Investment and Finance in De Novo Private Firms: Empiracal Results from the Czech Republic, Hungary and Poland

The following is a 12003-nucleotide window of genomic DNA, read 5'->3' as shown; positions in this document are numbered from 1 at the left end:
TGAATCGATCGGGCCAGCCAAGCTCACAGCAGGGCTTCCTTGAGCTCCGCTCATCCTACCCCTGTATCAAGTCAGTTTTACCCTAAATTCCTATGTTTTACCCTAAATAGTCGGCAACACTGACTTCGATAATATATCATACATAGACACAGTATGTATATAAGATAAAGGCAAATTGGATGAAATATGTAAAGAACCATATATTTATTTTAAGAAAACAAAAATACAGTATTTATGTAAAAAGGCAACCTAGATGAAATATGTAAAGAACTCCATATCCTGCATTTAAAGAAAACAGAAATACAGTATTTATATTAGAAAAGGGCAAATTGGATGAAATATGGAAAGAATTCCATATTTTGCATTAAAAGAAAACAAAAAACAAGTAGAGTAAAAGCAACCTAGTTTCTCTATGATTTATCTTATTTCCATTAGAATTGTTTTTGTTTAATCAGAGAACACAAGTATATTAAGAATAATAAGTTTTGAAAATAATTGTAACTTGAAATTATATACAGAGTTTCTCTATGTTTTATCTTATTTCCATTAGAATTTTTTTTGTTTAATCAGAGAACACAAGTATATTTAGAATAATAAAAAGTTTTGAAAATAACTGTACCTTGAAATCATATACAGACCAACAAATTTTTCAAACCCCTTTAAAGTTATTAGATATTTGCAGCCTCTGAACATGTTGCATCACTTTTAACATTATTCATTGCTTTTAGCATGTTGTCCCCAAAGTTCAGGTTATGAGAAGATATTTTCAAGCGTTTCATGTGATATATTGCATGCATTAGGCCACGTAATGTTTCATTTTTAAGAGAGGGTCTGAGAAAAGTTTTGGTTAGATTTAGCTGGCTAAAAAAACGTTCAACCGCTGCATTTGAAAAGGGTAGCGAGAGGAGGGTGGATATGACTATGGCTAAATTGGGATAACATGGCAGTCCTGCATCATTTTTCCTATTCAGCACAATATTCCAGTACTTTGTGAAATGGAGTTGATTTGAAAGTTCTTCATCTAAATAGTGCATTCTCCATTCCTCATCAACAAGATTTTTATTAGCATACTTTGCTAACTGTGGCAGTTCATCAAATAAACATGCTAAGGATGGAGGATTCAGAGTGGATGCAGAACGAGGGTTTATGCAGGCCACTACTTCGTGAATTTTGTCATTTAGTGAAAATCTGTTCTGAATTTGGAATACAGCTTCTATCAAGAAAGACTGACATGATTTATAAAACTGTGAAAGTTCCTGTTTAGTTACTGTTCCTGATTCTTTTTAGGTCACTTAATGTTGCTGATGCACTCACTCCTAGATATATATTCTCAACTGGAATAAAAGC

In this paper we use a survey of 281 Czech, Hungarian and Polish newly established small private firms in order to shed some light on the constrains these firms face in the credit market. The results of our survey show that imperfections in capital markets in Central European economies do not seem to actually inhibit the growth of Central European transition economies studied, but they provide quite a large amount of financing and do so from a remarkably early stage of the existence of firms. Financial intermediation works reasonably well as far as de novo private firms in the three Central European transition economies studied, but they provide quite a large amount of financing and do so from a remarkably early stage of the existence of firms. Financial intermediation works reasonably well as far as de novo private firms are concerned: loss-making de novo firms have a lower probability of getting credit than profitable ones. Banks protect themselves against the risk of a deteriorating pool of borrowers by requiring collateral for their loans. We do not find convincing evidence concerning the existence of adverse selection. Loss-making firms are not ready to pay higher interest rates than profitable firms and are not more likely to ask for credit than profitable firms.
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